This observation led to the failure of above theory of dsp2 hybridisation also.
Finally, it was suggested that in square planar [Cu(NH3)4]2+ complex, Cu2+ ion is sp2d hybridised as shown below.

Square Planar Complexes - Coordination Chemistry Notes | Study Inorganic Chemistry - Chemistry

In this configuration, one of the three 4p orbitals, 4pz orbital does not participate in hybridisation because pz orbital lies above and below the plane of the ion. [Cu(py)2]2+, [Cu(en)2]2+, [Cu(CN)4]2– all complexes are square planar and Cu2+ is sp2d hybridised. 

 Limitations of VBT

Although, VBT is useful to visualize the bonding in complexes but it fails to explain certain observations in coordination complexes:

  • VBT does not explain the nature of ligands i.e. it does not tell which ligand is weak and which is strong.
  • VBT could not explain the phenomenon of electron pairing which occurs in the presence of strong ligands.
  • It does not explain the effect of temperature on magnetic moment and also not able to explain why the experimental value of magnetic moment is greater than the calculated value in some complexes.
  • VBT could not explain the colour and electronic spectra of complexes.

Crystal Field Theory (CFT)

To explain the above properties which did not explain by VBT, Bethe and Van Vleck proposed another theory which is known as Crystal Field Theory or CFT.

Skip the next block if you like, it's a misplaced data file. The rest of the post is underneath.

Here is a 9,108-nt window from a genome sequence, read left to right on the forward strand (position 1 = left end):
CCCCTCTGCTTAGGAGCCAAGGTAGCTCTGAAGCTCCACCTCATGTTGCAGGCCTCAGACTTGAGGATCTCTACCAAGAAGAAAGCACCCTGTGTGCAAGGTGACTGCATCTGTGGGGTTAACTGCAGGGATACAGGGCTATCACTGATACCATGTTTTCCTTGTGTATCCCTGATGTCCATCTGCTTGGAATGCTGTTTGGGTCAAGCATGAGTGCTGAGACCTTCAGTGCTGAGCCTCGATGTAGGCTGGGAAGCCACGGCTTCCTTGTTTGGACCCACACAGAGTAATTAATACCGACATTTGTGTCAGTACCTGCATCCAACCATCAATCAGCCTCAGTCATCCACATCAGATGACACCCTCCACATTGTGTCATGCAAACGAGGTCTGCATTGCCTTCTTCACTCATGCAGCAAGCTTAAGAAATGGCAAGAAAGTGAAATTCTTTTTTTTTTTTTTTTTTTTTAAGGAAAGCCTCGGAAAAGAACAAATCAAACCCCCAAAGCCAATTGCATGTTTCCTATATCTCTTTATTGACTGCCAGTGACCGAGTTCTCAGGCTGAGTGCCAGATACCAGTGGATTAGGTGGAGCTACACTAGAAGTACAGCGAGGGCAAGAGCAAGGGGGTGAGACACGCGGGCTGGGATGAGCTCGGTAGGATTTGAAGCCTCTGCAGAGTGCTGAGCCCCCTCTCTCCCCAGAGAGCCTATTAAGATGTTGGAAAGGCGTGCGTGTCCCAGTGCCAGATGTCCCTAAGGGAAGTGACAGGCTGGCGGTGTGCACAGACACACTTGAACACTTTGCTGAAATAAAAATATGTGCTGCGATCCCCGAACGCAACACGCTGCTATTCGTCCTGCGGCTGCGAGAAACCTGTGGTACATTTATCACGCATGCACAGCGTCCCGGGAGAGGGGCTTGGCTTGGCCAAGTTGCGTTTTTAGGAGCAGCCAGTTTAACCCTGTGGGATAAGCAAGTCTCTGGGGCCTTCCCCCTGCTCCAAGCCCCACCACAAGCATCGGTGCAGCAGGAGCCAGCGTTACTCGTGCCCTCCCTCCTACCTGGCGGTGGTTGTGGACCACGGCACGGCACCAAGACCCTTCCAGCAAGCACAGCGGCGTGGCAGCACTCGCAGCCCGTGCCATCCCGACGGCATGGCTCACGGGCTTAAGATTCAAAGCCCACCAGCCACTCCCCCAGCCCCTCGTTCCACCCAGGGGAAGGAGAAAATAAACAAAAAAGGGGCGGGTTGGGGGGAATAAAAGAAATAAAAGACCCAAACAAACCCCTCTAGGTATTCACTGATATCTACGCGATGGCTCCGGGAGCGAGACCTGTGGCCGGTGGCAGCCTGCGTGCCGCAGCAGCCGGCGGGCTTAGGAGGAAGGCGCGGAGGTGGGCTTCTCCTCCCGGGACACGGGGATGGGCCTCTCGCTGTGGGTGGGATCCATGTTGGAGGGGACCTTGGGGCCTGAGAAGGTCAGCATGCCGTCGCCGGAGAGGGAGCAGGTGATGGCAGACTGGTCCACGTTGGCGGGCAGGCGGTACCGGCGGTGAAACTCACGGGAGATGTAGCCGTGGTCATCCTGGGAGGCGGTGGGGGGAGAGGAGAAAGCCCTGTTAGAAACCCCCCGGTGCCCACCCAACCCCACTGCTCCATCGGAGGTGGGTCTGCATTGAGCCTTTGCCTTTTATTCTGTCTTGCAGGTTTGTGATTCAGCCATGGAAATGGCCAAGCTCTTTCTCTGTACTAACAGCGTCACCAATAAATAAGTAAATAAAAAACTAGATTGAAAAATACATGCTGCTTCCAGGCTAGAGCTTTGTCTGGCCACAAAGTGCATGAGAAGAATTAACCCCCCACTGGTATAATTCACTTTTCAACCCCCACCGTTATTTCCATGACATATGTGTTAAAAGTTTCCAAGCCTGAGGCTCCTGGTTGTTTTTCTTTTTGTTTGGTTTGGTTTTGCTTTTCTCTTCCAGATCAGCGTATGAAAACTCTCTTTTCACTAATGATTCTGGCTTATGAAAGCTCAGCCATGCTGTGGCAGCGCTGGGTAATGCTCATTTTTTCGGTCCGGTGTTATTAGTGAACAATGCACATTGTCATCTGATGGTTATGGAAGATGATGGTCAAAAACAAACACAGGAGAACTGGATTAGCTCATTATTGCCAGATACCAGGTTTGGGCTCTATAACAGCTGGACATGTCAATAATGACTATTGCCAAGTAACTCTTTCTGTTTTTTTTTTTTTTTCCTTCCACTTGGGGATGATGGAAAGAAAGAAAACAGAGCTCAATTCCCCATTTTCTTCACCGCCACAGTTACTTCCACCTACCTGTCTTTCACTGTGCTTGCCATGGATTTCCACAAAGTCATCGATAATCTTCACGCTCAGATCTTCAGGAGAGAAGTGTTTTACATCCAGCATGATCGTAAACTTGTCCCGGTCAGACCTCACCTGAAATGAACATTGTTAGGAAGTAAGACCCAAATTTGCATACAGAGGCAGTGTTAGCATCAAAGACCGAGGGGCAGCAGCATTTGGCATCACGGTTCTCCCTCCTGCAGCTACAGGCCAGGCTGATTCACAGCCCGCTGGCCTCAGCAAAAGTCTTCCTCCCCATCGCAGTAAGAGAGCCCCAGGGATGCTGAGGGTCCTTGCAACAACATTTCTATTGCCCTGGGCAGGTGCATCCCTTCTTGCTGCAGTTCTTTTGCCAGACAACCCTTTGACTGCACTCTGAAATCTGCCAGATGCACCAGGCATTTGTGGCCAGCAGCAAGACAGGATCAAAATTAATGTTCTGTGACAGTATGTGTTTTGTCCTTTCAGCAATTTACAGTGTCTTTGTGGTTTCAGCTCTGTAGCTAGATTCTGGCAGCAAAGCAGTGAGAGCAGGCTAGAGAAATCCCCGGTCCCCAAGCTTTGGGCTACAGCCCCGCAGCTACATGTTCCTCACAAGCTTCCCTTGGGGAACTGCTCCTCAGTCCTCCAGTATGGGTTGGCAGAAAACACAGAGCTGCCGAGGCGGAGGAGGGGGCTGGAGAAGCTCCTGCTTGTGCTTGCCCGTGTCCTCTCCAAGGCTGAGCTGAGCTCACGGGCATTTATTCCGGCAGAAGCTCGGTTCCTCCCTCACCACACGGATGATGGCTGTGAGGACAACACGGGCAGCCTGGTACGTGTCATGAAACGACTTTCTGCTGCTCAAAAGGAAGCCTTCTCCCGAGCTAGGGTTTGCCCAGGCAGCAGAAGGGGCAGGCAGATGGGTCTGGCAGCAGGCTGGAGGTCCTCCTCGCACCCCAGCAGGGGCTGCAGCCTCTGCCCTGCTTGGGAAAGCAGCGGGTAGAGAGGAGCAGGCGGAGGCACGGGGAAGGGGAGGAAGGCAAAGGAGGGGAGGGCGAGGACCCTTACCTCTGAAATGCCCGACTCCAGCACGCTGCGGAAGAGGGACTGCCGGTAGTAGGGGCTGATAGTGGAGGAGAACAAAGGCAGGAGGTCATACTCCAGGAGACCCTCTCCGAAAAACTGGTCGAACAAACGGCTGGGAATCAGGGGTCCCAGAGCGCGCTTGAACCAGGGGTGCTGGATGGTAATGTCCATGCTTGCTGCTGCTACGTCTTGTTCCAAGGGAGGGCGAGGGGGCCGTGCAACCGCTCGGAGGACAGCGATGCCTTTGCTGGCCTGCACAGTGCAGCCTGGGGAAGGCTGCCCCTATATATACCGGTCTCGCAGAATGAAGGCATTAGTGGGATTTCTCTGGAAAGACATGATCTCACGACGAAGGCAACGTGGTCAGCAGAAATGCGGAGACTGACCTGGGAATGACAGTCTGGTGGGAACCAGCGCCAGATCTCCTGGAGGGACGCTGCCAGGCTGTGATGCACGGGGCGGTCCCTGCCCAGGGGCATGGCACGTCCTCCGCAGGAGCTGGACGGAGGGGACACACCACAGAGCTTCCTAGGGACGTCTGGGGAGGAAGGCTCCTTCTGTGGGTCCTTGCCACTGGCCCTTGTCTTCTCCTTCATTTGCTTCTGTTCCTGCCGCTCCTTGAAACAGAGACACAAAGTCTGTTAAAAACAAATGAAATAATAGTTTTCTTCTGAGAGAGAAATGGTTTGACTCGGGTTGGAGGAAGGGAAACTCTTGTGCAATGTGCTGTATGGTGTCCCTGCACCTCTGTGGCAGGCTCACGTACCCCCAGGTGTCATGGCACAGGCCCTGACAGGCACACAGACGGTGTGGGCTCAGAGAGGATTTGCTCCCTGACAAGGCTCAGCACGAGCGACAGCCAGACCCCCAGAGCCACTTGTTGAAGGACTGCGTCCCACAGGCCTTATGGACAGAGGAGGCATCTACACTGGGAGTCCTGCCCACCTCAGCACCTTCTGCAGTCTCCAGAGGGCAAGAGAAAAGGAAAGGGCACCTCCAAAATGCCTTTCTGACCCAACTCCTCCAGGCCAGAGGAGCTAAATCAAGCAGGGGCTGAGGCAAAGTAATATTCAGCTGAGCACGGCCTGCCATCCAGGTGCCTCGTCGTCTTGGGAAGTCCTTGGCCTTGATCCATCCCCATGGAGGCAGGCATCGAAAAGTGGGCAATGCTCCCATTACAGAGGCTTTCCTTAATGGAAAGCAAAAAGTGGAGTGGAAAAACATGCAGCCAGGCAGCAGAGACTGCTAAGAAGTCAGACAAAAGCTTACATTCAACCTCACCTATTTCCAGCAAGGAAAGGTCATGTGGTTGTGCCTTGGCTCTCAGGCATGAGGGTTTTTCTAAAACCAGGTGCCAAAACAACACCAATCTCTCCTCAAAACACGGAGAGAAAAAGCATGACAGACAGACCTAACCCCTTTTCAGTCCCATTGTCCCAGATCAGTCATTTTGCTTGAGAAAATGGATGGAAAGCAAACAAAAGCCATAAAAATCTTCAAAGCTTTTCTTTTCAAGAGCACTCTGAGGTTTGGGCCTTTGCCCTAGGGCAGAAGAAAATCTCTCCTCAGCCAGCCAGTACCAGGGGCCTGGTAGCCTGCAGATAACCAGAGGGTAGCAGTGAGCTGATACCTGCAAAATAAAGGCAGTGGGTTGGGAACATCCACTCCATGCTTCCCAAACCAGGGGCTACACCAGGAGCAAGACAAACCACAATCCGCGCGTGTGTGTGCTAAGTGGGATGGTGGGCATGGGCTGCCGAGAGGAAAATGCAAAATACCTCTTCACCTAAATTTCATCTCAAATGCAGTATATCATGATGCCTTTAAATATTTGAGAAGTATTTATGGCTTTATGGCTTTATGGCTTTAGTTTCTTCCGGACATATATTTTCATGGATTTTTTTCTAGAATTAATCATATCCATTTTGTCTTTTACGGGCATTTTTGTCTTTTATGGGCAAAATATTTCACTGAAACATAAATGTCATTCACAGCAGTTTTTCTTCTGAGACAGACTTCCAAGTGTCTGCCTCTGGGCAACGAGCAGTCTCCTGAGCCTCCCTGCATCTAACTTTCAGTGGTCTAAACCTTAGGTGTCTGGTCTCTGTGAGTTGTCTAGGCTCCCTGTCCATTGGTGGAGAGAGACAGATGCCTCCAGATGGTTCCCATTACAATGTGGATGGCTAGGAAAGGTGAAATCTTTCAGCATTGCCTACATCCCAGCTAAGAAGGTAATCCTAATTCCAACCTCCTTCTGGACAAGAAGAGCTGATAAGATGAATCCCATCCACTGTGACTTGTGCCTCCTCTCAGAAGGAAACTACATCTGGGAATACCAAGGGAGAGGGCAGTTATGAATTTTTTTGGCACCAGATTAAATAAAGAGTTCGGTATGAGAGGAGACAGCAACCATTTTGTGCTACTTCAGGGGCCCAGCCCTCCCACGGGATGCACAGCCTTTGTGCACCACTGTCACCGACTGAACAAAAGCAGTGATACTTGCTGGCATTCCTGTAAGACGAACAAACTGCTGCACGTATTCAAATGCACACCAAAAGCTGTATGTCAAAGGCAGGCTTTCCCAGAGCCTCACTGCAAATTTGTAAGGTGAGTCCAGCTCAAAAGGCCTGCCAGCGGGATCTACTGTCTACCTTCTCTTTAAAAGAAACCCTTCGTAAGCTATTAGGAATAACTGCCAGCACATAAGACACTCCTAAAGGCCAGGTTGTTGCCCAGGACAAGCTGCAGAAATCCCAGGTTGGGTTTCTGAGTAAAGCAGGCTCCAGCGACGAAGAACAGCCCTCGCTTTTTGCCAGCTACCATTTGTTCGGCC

This theory is based on following assumptions:

  • Bonding in complexes is purely electrostatic in nat ure and not covalent as proposed b y the VBT.
  • In complexes two types of electrostatic forces operate.
    • One is the attraction between the metal cation and the e lectron rich ligands.
    • The second type of electrostatic interaction is the repulsion between the lone pair of electrons on the ligands and electrons in the d orbitals of the metal cation and the repulsion between the two nuclei of metal cation and the ligand.
  • Ionic ligands such as Cl, CN, OH are regarded as negative point charges or point charges and the neutral ligands such as H2O, NH3, py are regarded as point dipole. In the case of later species, the negative end of the dipole is directed towards the metal ion.
  • The five orbitals in a free metal ion are degenerate. When a complex is formed, the electrostatic field of ligands affect the degeneracy of d orbitals and thereby destroy their degeneracy.
  • The orbitals which lobes pointed towards axis of ligands have higher energies than those lying away from the ligands because of the repulsion between the d electrons and the ligands.

The shapes of five d orbitals are shown below:

Square Planar Complexes - Coordination Chemistry Notes | Study Inorganic Chemistry - ChemistrySquare Planar Complexes - Coordination Chemistry Notes | Study Inorganic Chemistry - ChemistrySquare Planar Complexes - Coordination Chemistry Notes | Study Inorganic Chemistry - ChemistrySquare Planar Complexes - Coordination Chemistry Notes | Study Inorganic Chemistry - ChemistrySquare Planar Complexes - Coordination Chemistry Notes | Study Inorganic Chemistry - Chemistry

All the three orbitals dxy, dyz and dzx lie in between the axes. These orbitals lie in xy, yz and zx-planes respectively. The dx2 – y2 orbital lie on x and y axes and the dz2 orbital on z-axis. All the five d orbitals are gerade because they have centre of symmetry exist between their axis. The (+) and (-) signs indicate the different phase of the lobes of orbitals.

The document Square Planar Complexes - Coordination Chemistry Notes | Study Inorganic Chemistry - Chemistry is a part of the Chemistry Course Inorganic Chemistry.
All you need of Chemistry at this link: Chemistry